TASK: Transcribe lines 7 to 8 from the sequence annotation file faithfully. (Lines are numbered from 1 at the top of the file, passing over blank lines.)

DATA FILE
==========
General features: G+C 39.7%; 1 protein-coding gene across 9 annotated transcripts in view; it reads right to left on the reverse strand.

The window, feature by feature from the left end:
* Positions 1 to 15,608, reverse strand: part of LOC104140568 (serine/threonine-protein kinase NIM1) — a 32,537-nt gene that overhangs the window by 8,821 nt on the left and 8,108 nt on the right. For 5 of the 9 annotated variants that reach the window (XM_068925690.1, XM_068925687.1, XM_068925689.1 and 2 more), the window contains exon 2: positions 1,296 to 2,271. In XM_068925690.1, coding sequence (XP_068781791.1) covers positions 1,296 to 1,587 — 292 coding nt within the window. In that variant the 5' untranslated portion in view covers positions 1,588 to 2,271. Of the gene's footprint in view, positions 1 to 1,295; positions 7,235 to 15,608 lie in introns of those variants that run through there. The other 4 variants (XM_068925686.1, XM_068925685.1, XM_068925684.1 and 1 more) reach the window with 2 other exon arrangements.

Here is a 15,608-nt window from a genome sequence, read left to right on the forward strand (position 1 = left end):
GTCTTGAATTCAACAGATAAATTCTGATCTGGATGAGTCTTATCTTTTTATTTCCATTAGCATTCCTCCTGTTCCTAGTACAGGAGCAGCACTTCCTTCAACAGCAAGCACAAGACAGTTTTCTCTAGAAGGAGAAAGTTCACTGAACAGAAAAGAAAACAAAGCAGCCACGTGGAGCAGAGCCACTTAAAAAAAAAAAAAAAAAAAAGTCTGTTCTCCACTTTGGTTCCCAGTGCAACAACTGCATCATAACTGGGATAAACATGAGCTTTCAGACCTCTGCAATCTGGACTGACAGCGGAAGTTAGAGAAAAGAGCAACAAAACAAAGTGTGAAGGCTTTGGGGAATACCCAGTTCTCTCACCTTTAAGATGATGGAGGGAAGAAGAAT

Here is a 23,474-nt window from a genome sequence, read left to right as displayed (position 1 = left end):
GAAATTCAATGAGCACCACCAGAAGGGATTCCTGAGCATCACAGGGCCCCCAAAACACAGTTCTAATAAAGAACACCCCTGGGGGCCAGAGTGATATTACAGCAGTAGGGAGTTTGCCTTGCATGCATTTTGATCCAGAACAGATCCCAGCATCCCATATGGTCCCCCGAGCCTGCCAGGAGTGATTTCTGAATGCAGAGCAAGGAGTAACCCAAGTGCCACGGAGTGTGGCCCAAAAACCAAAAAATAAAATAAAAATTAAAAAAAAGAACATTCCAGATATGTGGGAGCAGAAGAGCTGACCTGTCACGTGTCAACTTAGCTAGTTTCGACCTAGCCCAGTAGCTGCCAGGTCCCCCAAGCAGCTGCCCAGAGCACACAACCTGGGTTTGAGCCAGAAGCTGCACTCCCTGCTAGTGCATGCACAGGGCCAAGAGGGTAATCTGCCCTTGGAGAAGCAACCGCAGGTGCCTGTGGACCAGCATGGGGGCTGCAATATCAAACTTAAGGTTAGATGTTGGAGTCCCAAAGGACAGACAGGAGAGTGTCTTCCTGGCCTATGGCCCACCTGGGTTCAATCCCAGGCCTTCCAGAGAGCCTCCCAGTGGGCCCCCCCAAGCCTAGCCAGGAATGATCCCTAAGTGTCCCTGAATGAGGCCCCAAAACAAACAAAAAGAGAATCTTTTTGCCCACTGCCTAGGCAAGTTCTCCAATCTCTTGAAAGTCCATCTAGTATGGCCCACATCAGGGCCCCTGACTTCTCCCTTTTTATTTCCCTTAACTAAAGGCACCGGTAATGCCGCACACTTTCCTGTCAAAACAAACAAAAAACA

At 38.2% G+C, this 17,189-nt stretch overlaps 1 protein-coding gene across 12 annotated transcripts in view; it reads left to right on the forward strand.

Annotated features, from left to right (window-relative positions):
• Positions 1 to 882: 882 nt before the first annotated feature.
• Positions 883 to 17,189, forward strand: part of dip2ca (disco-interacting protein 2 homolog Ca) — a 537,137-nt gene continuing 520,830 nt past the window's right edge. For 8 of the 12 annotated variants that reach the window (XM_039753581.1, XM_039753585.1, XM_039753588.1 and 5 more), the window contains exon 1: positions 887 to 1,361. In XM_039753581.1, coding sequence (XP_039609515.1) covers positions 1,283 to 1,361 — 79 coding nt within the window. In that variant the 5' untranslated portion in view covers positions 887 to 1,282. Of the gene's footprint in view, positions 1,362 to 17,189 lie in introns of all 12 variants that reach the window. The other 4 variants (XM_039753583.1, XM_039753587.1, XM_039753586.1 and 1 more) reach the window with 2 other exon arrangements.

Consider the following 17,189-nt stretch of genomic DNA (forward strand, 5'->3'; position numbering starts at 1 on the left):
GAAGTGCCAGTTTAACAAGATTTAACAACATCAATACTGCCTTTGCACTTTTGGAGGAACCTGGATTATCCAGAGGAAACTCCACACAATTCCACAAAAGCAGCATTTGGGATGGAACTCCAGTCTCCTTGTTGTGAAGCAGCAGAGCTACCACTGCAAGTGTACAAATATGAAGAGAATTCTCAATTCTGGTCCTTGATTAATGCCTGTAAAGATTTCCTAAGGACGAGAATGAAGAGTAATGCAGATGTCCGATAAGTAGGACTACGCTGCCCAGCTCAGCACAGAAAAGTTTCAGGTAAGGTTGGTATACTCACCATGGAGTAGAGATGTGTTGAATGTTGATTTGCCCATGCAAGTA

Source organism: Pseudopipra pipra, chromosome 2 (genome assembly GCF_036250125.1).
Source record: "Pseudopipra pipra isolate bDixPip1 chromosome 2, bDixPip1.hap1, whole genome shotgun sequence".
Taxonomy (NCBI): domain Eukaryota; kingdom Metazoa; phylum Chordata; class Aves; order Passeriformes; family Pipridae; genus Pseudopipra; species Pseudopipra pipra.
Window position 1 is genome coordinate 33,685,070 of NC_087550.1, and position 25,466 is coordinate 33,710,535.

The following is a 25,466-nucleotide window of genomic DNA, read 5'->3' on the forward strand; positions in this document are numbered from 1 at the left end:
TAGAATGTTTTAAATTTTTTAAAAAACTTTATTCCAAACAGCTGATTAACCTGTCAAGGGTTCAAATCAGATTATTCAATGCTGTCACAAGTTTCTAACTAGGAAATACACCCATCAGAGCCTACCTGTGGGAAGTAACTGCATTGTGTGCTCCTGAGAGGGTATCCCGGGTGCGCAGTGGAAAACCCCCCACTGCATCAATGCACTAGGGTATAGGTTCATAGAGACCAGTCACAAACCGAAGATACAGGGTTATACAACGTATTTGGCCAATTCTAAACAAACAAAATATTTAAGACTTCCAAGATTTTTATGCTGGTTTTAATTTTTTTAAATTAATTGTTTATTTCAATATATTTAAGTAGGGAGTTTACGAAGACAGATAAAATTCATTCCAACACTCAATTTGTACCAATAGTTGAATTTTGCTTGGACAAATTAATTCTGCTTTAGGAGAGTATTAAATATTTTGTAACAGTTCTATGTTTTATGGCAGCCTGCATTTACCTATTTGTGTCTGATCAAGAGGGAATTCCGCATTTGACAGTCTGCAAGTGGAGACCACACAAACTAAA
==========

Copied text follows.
GAAATTCAATGAGCACCACCAGAAGGGATTCCTGAGCATCACAGGGCCCCCAAAACACAGTTCTAATAAAGAACACCCCTGGGGGCCAGAGTGATATTACAGCAGTAGGGAGTTTGCCTTGCATGCATTTTGATCCAGAACAGATCCCAGCATCCCATATGGTCCCCCGAGCCTGCCAGGAGTGATTTCTGAATGCAGAGCAAGGAGTAACCCAAGTGCCACGGAGTGTGGCCCAAAAACCAAAAAATAAAATAAAAATTAAAAAAAAGAACATTCCAGATATGTGGGAGCAGAAGAGCTGACCTGTCACGTGTCAACTTAGCTAGTTTCGACCTAGCCCAGTAGCTGCCAGGTCCCCCAAGCAGCTGCCCAGAGCACACAACCTGGGTTTGAGCCAGAAGCTGCACTCCCTGCTAGTGCATGCACAGGGCCAAGAGGGTAATCTGCCCTTGGAGAAGCAACCGCAGGTGCCTGTGGACCAGCATGGGGGCTGCAATATCAAACTTAAGGTTAGATGTTGGAGTCCCAAAGGACAGACAGGAGAGTGTCTTCCTGGCCTATGGCCCACCTGGGTTCAATCCCAGGCCTTCCAGAGAGCCTCCCAGTGGGCCCCCCCAAGCCTAGCCAGGAATGATCCCTAAGTGTCCCTGAATGAGGCCCCAAAACAAACAAAAAGAGAATCTTTTTGCCCACTGCCTAGGCAAGTTCTCCAATCTCTTGAAAGTCCATCTAGTATGGCCCACATCAGGGCCCCTGACTTCTCCCTTTTTATTTCCCTTAACTAAAGGCACCGGTAATGCCGCACACTTTCCTGTCAAAACAAACAAAAAACA

At 38.2% G+C, this 17,189-nt stretch overlaps 1 protein-coding gene across 12 annotated transcripts in view; it reads left to right on the forward strand.